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Nonreligious Parents Settle Lawsuit Against Volunteer Mentor and Evangelical Church over Forced Baptism of Special Needs Son

Painesville, OH—Today, the civil rights organization American Atheists announced that clients April and Gregg DeFibaugh have successfully settled their lawsuit against a local church, pastor, youth mentoring organization, and former volunteer mentor. The terms of the settlement were not disclosed.

The lawsuit, filed in the Lake County Ohio Court of Common Pleas, alleged that the defendants were responsible for the forced baptism of the DeFibaughs’ son, who is disabled. As alleged, the full immersion baptism, which occurred on August 28, 2016, left the boy traumatized with severe anxiety and recurring nightmares of drowning, preventing him from sleeping by himself.

“Although no settlement or verdict could undo the anguish their son suffered, the DeFibaughs are pleased with the outcome,” said Geoffrey Blackwell, American Atheists’ Litigation Counsel. “They are glad that he will not have to go through the ordeal of a trial.”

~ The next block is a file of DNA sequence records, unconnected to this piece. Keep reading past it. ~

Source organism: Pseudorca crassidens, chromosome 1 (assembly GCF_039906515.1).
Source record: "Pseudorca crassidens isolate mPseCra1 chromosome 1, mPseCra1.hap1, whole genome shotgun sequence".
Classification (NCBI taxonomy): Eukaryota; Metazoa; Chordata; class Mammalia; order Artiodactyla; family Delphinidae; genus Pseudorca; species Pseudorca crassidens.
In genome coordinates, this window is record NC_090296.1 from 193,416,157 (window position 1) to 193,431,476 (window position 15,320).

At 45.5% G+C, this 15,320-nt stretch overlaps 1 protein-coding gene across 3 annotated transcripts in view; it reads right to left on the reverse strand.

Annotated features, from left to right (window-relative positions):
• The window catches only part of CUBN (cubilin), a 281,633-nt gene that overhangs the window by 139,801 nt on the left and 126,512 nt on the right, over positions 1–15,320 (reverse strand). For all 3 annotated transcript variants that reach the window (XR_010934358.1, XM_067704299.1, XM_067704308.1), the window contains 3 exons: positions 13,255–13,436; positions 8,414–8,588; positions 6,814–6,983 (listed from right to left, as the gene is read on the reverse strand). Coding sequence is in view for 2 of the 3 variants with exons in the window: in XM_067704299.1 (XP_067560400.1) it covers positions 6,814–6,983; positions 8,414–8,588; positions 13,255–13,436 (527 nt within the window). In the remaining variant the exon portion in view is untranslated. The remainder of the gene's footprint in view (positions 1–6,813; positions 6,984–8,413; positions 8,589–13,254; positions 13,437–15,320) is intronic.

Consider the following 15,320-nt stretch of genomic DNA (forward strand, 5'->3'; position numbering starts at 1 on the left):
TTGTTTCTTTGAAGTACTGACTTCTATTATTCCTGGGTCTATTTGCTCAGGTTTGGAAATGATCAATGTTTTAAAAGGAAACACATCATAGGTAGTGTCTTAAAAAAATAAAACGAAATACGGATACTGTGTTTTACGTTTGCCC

“We applaud the defendants’ decision to settle this case and allow the family to move forward,” said Cleveland-based attorney Kenneth D. Myers, who collaborated with American Atheists in representing the DeFibaughs. “Everyone, whether a pastor or a volunteer mentor, must respect the family’s values.”

Stigma and discrimination against nonreligious people is widespread in the United States, and Ohio nonbelievers are no different. American Atheists’ U.S. Secular Survey, the largest ever data collection project on secular Americans, found that nonreligious Ohioans face a significant amount of stigma.

“Unfortunately, nonreligious families like the DeFibaughs too often face discrimination and disapproval because of the choices they make in raising their children,” said American Atheists’ President Nick Fish.

For example, nearly one third (29.4%) of U.S. Secular Survey participants or their children had negative experiences at school due to their nonreligious identity. Of those who experienced this discrimination in education, there was a 21.5% higher rate of likely depression.

“While we hope the settlement brings a sense of closure to the family, the fight to ensure the most basic rights for our community continues with the mental health of millions of Americans at stake,” added Fish.